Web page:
I read a lot of poetry, but rarely review collections here, partly because I tend to dip in and out, rather than sit down and read them cover to cover, and partly because it can be hard for me to characterize a collection of poetry in a way that seems useful or satisfying.
Aside from the word “astounding,” I often find it difficult to explain why something resonated with me, and without a theme or plot, something many collections lack, I’m not sure what else to say.
In the case of this book, though, not only can I apply the word “astounding,” but I can also describe both the collection and why it got to me. The Uses of the Body tells the story of a marriage, from wedding to childbirth, from stumblings to “Borderless, and the open days go on –.”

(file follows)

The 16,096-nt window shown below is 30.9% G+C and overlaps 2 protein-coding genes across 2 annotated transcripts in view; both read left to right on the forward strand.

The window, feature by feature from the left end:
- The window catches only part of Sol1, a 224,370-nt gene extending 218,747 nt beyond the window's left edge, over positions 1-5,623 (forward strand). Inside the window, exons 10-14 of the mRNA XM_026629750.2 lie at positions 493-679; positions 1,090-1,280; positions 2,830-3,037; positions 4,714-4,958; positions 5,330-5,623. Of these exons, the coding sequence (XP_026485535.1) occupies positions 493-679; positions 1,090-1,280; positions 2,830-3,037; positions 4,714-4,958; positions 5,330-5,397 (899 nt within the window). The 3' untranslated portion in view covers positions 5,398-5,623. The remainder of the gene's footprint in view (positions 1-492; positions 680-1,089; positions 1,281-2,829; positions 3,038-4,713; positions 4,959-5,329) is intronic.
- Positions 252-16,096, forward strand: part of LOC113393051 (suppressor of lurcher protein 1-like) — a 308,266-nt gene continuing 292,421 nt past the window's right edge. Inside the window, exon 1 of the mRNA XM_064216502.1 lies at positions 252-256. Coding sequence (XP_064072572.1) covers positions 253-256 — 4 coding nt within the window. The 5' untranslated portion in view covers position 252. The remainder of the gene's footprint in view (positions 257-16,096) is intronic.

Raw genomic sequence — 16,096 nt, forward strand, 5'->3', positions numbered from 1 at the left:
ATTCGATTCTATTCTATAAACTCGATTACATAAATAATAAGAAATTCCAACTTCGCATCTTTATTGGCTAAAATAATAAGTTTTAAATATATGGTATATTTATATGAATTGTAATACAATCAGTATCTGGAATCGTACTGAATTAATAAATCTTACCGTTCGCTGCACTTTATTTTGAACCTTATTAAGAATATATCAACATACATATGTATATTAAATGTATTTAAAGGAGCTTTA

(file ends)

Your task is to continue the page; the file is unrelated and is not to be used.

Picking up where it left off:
It’s a short collection, but every line packs a wallop, and that’s despite the fact a good chunk of them involve motherhood, something I have no personal experience with (my grief and her joy collided spectacularly somewhere around page 35; I’m pretty sure the whole neighborhood could feel it).
The rest, however, I know very well: aging, loss, romance ebb and romance flow, ch-ch-ch-ch-changes (RIP, Starman). Astounding is certainly what it is. You may wish to pick this book up. While you’re deciding, I will leave you with this:
One summer there was no girl left in me.
It gradually became clear.
It suddenly became.
In the pool, I was more heavy than light.
Pockmarked and flabby in a floppy hat.
What will my body be
when parked all night in the earth?
Breathe in. Breathe out.
I am not on the oxygen tank.
Twice a week we have sex.
The lithe girls poolside I see them
at their weddings I see them with babies on their hips
thickening I see them middle-aged.
I can’t see past the point where I am.
Like you, I’m just passing through.